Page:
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Defense Ministry claims delay in missile test not politically motivated  

  South Korea’s Ministry of National Defense on Monday denied allegations that the presidential office had instructed the military to cancel a scheduled ballistic missile test out of concern that it would hamper inter-Korean detente.

The ministry’s spokesperson Choi Hyun-soo told reporters that while the military had changed the schedule for the flight test for a long-range, surface-to-air missile, the decision was to do with “technical issues” rather than political reasons.

“As we proceed with preparations, we found out there was room for improvement when we looked at technical parts and missile testing sites,” she said. “That is why we saw more timing adjustments than we planned.” 

Chairman of Joint Chiefs of Staff Gen. Park Han-ki testifies before Rep. Baek Seung-joo of the conservative Liberty Korea Party. Yonhap
Chairman of Joint Chiefs of Staff Gen. Park Han-ki testifies before Rep. Baek Seung-joo of the conservative Liberty Korea Party. Yonhap

The remark came a day after an opposition lawmaker raised the allegation that the Defense Ministry was instructed by Cheong Wa Dae to cancel a scheduled flight test for a L-SAM in April when the country prepared for a summit with North Korea.

Rep. Baek Seung-joo of the conservative Liberty Korea Party said while the flight test was rescheduled in and around June, it was delayed again when Seoul sought to mediate Pyongyang and Washington for their first-ever summit in Singapore.

If the delay in the development of the L-SAM system continues, the lawmaker warned the system would not be deployed as scheduled. The missile defense system is expected go into production in 2023 after development is completed in 2018.

“In a situation when North Korea’s nuclear and missile threats persist, delaying the acquisition of a weapons system for self-defense purposes is nothing more than giving up military sovereignty,” the lawmaker said in a press release.

Speculation has risen in Seoul that the military seeks a change to its plan to build an advanced three-tier missile defense system by the mid-2020s amid concerted efforts to ease cross-border tensions with North Korea.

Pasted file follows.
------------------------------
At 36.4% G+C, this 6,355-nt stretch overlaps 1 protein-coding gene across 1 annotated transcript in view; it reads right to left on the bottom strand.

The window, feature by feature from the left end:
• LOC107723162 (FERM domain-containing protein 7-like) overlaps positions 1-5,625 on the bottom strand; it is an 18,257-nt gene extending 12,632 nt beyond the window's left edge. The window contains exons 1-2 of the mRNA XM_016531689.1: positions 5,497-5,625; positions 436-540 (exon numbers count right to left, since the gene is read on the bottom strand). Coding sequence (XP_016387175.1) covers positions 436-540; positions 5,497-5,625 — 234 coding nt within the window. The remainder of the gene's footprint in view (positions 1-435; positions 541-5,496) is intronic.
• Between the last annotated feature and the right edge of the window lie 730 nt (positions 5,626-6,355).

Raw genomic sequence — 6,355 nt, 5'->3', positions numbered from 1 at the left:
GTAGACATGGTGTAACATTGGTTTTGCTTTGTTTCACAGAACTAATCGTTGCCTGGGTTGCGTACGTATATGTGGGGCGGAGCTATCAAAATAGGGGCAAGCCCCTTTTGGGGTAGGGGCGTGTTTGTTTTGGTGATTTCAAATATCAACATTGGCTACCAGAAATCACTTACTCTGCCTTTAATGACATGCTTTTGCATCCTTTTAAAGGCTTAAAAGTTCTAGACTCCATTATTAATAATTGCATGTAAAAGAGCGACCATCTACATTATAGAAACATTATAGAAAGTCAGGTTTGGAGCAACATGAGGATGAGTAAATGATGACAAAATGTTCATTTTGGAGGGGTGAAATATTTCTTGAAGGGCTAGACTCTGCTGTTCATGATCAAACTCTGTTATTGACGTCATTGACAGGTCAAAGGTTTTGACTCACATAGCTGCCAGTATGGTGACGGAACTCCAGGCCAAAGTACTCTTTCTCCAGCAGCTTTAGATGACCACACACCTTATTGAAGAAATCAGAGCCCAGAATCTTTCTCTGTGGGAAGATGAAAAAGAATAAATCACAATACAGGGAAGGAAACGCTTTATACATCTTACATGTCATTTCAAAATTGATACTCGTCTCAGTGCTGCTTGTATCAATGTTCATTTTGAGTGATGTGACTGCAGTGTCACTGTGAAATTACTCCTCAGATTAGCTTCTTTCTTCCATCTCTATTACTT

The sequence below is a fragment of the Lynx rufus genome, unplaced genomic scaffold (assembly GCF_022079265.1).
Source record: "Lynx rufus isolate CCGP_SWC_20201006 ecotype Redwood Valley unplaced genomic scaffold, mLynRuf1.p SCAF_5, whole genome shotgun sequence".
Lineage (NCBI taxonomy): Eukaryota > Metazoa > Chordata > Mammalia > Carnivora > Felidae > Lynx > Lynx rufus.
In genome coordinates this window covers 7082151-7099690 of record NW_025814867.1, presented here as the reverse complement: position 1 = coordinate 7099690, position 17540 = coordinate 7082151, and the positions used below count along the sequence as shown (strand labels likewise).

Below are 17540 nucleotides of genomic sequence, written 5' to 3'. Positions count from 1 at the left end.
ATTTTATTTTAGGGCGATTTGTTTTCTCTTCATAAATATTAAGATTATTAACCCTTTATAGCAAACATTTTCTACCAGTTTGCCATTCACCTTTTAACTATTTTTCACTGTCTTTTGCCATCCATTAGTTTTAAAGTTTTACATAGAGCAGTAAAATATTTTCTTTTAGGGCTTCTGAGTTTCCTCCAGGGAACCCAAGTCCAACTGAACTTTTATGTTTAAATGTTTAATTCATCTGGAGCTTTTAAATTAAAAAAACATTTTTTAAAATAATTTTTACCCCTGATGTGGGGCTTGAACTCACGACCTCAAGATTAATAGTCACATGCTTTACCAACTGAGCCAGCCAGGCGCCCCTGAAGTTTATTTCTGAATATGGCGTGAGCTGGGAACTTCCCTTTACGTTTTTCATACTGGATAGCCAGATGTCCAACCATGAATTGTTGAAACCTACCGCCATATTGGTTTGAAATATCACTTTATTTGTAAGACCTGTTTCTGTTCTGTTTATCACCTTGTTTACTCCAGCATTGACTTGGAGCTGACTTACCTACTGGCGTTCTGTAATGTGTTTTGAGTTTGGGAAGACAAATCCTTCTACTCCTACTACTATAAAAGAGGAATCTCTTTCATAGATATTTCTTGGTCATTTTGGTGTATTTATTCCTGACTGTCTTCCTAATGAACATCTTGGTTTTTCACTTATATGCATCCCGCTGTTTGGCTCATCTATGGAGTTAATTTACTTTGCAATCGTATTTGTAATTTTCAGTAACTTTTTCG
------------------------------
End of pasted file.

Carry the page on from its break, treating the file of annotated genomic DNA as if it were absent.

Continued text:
During a meeting with lawmakers Friday, the Joint Chiefs of Staff said that in accordance with denuclearization talks with North Korea, there could be “flexibility” in the military’s consideration of establishing the missile defense system and deploying US strategic assets.

Designed to shoot down North Korea’s ballistic missiles in their terminal phase, L-SAM is a key component of the Korean Air and Missile Defense system that constitutes South Korea’s three-layered missile defense system.

Kill Chain is designed to strike North Korea’s missile facilities before missiles are launched. KAMD involves shooting down the missiles midair before they reach their intended target. KMPR involves striking Pyongyang’s command posts in retaliation.

Meanwhile, the Defense Acquisition Program Administration on Monday hinted at possibilities that the military’s plan of deploying a short-range ballistic missile system targeting North Korea’s long-range artilleries would be delayed.

In reports to lawmakers for a parliamentary audit Monday, the military procurement agency said it could not sign a contract for producing the Korea Tactical Surface-to-Surface Missile within the year, as the test for the weapons system has not yet been completed.

“We believe that the test result will come out this November,” a DAPA official said, requesting anonymity due to office rules. “We were planning to begin production next year after signing the contract this year. Because of the delays, we have adjusted the production schedule to 2020.”

Dubbed the “artillery killer” by military officers here, the KTSSM is thought to be capable of hitting targets with 2-meter accuracy from a range of more than 120 kilometers. The missiles can also penetrate bunkers and other underground facilities.

By Yeo Jun-suk(